Ten Brazilian banks are among the 500 most valuable banking brands in the world, according to a survey conducted by British institution Brand Finance, in partnership with magazine The Banker. Bradesco Bank appears as the highest ranked national brand, in the 9th position, with an estimated value of US$ 13.29 billion.
Next on the ranking are Itaú (US$ 6.91 billion, 25ª position), Banco do Brasil (US$ 6.69 billion, 26ª position), Unibanco (US$ 1.85 billion, 80ª position), Nossa Caixa (US$ 440 million, 232ª position), Banrisul (US$ 284 million, 311ª position), Banco do Nordeste (US$ 220 million, 349ª position), BM&FBovespa (US$ 176 million, 398ª position), Redecard (US$ 159 million, 419ª position) and BIC (US$ 118 million, 490ª position).
In 2009, the list included eight Brazilian institutions. This year, BM&FBovespa, Redecard and BIC Banco have entered the list, and Banco Panamericano was left out.
The combined value of Brazilian brands has increased from US$ 18.28 billion to US$ 30.16 billion in 2010, representing growth of 65%; and the companies’ market value rose 139%, having gone from US$ 91 billion in 2009 to US$ 217 billion in 2010.
Bradesco, the most valuable brand in Brazil and Latin America, recorded growth of 72.7%. In the 2009 edition, the bank had ranked 12th.
The second best result was achieved by Banco do Brasil, which went from the 36th to the 26th position, growth of 133.6%. The remaining banks have also had significant growth, such as Itaú, 23.6%; Unibanco, 22%; Nossa Caixa, 65.8%; Banrisul, 67.4%; and Banco do Nordeste, 138.8%.
To Gilson Nunes, Brand Finance’s partner and CEO for South America, the positions were attained as a result of the banks’ good performance regarding their brand indicators related to image, credibility, confidence, solidity, rate of satisfaction, loyalty, dissemination, product and service quality, communication and marketing efficiency, return on investment, profitability, increase in revenues and reduction in risk exposure.
Also according to the CEO, the banking structure in Brazil also benefited from operational corrections implemented during the period of high inflation, moratoriums and liquidity crises in the recent past.
“In that respect, the Stimulus Program for the Restructuring and Strengthening of the National Financial System (Proer), which injected over 40 billion Brazilian reais (US$ ) into the Brazilian financial system, from 1995 to 2000, so as to safeguard our system against insolvency and shortage of liquidity, was of vital importance, ” said Nunes in a press release.
The world’s ten most valuable banking brands are: HSBC (US$ 28.47 billion), Bank of America (US$ 26.04 billion), Santander (US$ 25.57 billion), Wells Fargo (US$ 21.9 billion), Citi (US$ 14.36 billion), BNP Paribas (US$ 14.0 billion), Goldman Sachs (US$ 13.88 billion), Chase (US$ 13.4 billion), Bradesco (US$ 13.29 billion) and Barclays (US$ 13.13 billion).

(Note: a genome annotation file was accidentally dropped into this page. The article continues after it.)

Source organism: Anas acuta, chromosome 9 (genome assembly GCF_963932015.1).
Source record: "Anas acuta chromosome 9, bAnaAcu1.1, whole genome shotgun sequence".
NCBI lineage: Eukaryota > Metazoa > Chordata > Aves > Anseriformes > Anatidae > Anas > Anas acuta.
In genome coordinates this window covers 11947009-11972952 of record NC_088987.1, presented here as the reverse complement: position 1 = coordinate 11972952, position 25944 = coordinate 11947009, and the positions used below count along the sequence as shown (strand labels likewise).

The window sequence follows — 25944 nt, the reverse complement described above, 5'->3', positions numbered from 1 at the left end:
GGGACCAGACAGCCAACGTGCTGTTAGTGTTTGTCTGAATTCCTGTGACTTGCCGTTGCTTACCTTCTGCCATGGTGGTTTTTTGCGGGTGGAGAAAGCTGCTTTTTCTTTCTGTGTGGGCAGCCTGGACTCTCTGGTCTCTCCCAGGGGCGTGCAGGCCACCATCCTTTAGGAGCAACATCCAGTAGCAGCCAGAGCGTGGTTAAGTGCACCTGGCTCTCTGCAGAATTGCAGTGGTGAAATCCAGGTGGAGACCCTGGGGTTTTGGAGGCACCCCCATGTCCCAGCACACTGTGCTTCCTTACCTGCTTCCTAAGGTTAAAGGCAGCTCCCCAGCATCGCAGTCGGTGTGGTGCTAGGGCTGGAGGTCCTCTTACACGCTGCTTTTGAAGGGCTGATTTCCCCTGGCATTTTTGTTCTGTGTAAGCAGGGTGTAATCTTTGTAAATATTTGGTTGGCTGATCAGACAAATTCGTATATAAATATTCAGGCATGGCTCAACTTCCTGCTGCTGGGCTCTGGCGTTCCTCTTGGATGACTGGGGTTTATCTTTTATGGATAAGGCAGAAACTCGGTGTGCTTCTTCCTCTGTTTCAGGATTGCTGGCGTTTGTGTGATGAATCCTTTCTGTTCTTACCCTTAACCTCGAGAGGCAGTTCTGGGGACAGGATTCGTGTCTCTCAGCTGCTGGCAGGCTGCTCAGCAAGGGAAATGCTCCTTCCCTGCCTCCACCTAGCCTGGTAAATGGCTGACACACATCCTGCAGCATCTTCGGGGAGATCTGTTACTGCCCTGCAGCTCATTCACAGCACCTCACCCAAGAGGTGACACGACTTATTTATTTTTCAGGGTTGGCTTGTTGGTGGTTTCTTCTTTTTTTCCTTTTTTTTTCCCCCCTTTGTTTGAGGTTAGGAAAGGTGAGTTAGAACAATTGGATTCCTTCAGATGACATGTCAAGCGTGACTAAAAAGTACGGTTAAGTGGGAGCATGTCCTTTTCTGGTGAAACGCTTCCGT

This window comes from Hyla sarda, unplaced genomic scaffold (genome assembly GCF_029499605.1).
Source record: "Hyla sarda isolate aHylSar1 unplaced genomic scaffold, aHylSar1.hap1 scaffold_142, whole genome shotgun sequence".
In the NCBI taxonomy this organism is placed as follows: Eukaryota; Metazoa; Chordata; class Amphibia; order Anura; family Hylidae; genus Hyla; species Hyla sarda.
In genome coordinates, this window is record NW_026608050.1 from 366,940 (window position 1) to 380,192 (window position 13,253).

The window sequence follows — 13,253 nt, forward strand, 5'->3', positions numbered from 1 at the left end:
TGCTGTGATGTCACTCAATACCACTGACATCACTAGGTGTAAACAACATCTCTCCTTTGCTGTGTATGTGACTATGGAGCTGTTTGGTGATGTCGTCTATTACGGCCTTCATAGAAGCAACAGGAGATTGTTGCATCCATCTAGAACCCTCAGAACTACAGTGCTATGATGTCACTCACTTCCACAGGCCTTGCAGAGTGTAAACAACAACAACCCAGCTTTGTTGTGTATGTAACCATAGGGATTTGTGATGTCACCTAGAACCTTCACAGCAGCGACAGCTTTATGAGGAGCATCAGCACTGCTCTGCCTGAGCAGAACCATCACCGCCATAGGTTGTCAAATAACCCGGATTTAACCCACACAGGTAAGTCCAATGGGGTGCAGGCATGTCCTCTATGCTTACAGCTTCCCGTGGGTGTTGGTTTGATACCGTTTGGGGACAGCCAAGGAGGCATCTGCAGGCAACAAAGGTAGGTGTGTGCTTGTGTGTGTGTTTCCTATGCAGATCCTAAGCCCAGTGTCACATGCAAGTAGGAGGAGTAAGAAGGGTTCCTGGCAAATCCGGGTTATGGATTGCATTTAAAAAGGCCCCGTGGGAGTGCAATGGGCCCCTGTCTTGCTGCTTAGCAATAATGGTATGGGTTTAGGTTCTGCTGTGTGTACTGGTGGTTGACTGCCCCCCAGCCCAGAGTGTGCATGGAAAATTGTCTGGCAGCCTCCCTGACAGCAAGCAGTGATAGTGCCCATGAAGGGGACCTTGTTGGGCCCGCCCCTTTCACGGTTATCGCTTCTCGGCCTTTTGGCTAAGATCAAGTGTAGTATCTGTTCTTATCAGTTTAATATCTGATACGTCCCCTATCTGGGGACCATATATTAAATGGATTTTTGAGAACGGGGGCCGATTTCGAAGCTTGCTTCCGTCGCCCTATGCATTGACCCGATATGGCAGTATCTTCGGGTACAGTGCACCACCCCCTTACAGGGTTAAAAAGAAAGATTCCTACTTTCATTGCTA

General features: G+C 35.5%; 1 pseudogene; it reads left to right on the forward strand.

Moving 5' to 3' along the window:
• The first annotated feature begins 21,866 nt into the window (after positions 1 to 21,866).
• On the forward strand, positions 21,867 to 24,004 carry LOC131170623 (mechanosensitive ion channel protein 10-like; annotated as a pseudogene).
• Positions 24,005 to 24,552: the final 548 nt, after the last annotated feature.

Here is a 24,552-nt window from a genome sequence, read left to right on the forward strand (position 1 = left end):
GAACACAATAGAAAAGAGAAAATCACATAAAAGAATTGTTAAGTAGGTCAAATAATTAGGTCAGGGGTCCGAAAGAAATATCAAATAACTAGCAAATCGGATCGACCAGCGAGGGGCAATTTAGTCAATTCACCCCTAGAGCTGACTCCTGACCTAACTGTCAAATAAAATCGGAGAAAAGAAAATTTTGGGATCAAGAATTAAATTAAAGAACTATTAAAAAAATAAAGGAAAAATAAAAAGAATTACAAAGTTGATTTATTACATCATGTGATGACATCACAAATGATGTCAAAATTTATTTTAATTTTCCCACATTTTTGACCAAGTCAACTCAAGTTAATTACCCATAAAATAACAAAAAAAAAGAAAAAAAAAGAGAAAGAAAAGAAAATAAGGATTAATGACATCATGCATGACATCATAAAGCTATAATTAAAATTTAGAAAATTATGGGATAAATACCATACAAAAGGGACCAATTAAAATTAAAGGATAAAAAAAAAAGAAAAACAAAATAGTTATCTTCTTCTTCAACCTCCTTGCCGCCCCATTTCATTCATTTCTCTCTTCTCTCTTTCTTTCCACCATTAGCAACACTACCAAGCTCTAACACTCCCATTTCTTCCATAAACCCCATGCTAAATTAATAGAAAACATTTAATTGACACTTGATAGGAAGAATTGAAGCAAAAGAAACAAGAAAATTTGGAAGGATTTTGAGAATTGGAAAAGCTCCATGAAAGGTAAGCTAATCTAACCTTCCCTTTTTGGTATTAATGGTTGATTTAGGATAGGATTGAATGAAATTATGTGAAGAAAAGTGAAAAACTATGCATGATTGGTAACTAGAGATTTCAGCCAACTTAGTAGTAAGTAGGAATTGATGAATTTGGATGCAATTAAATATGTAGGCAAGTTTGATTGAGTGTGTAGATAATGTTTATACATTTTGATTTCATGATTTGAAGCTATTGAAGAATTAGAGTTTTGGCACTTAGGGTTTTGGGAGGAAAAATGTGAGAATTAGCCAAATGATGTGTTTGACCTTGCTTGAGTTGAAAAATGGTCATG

“In comparison with the 2009 surveys, the most significant changes in the first positions of this new ranking concern the entry of the Barclays, Goldman Sachs and Bradesco brands – representing, for the first time, the presence of a Latin American bank in the list of the world’s ten largest; as well as the exit of American Express, ICBC and China Construction Bank, which fell, respectively, to the 11th, 12th and 13th positions,” said Nunes in a press release.
According to the executive, the market value of the 500 financial institutions surveyed reached US$ 6 trillion in 2010 – representing growth of 62% over the previous year; and their combined brand value rose by 49%, having totaled US$ 716 billion. According to him, on average, 12% of these banks’ market value is ascribed to their brands.
The survey shows that banking brands from the United States and Europe were the most affected by the crisis, and therefore their presence among the world’s 500 most valuable have decreased. In the annual survey, there are 85 United States-based and 22 British brands, as against 95 and 24 in 2009, respectively. However, taking Europe as a whole into consideration, the number increased from 170 to 197 banking brands.
“The highlights were France, Spain and Switzerland, countries in which public confidence in the brands has not been seriously affected; and on the opposite direction, Brazil, China, India and Russia had better growth rates during and after the crisis,” Nunes concluded.